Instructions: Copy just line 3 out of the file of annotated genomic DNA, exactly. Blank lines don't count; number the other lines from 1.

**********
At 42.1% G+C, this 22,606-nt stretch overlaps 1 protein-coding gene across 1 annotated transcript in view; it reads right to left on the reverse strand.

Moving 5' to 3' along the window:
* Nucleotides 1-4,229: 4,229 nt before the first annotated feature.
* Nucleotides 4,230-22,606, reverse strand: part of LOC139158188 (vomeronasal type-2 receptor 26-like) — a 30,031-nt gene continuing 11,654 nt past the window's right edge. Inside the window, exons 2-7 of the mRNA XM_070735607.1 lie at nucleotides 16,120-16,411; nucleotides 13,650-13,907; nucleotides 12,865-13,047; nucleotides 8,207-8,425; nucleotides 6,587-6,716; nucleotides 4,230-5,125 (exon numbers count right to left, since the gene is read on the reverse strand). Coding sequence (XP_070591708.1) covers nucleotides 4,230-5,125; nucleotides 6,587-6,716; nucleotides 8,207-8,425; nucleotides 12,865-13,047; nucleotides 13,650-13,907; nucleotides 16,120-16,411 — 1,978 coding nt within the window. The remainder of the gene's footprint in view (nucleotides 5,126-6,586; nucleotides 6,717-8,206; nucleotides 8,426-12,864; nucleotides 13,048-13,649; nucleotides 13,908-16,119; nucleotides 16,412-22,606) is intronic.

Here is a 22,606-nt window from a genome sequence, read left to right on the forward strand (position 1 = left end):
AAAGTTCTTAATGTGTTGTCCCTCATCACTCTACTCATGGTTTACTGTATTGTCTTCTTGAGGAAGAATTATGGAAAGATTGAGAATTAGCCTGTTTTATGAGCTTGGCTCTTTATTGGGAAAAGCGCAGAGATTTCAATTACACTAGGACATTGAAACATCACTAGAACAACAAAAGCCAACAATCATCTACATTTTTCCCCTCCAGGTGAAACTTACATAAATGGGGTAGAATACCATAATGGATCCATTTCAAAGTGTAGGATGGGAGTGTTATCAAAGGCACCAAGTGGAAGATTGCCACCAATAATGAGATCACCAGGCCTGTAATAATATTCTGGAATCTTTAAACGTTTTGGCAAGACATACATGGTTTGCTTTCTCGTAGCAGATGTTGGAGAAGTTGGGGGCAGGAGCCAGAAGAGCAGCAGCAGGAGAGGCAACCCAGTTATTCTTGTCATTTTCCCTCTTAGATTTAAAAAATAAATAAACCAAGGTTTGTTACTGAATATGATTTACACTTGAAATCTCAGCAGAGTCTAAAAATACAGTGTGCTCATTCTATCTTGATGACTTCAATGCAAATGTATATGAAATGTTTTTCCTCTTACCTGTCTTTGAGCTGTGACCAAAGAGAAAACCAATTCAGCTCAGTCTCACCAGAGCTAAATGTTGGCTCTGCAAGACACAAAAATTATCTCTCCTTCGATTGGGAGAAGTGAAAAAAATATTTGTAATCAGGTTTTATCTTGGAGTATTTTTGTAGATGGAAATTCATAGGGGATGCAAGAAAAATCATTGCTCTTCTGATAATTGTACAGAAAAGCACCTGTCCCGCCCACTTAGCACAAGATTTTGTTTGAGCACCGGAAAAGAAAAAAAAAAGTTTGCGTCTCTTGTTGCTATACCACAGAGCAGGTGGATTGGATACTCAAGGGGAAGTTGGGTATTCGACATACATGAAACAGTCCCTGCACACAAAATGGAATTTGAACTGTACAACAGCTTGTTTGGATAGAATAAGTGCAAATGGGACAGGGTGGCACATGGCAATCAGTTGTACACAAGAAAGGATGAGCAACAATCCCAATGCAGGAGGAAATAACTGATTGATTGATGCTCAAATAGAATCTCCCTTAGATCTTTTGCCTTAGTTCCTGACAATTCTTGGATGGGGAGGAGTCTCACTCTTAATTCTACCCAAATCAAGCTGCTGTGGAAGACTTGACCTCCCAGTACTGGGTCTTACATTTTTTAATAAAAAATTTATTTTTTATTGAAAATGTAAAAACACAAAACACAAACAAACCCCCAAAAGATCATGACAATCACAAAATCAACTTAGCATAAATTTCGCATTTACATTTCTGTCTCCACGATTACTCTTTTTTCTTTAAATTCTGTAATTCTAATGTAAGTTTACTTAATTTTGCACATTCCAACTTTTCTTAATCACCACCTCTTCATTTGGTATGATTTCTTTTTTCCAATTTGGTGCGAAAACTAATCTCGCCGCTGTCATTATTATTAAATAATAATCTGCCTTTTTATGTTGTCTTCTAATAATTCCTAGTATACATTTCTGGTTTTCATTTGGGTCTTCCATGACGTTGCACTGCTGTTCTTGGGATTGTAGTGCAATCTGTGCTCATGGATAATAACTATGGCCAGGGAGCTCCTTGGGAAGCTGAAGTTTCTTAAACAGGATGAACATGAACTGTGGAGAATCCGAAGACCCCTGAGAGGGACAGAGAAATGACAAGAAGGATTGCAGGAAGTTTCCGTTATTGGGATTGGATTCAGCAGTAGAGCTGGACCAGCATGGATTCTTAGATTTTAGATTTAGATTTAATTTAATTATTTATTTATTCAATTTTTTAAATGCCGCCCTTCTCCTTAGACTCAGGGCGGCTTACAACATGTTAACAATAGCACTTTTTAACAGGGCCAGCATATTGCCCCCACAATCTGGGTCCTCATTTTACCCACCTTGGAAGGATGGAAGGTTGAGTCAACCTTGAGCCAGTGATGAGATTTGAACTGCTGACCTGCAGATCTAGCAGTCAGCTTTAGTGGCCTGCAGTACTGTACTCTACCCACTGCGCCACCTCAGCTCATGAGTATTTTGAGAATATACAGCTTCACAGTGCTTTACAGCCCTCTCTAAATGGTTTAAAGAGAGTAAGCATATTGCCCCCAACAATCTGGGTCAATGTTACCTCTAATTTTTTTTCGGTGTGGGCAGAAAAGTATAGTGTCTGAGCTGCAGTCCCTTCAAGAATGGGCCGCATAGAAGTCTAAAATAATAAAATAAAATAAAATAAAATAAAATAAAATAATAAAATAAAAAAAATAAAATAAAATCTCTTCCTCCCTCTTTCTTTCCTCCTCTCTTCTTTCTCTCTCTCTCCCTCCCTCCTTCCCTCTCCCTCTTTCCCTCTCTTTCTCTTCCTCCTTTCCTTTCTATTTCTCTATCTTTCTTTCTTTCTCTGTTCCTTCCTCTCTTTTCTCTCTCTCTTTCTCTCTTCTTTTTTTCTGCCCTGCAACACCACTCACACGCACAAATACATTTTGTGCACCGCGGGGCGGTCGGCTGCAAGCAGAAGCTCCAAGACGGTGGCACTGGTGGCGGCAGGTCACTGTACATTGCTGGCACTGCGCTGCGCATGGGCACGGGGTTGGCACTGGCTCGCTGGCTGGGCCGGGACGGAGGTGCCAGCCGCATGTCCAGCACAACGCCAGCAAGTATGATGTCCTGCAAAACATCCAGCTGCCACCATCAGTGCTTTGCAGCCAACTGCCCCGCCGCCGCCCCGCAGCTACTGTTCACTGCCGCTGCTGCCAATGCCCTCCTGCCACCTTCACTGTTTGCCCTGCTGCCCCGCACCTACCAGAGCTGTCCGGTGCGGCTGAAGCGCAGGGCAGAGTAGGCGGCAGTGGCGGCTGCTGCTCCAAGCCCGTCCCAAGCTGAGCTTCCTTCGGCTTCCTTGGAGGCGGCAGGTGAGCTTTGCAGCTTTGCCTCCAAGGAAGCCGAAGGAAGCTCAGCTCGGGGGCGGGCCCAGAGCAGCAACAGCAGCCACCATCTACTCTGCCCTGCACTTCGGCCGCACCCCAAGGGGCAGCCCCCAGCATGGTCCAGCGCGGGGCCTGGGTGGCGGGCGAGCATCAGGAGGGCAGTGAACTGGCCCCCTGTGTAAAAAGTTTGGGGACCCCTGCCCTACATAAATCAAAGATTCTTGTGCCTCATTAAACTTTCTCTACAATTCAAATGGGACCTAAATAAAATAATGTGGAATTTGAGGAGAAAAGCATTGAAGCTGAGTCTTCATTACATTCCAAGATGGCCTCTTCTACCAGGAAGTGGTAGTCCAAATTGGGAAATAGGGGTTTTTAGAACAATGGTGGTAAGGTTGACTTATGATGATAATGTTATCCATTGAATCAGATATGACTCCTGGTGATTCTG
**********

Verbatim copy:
* Nucleotides 1-4,229: 4,229 nt before the first annotated feature.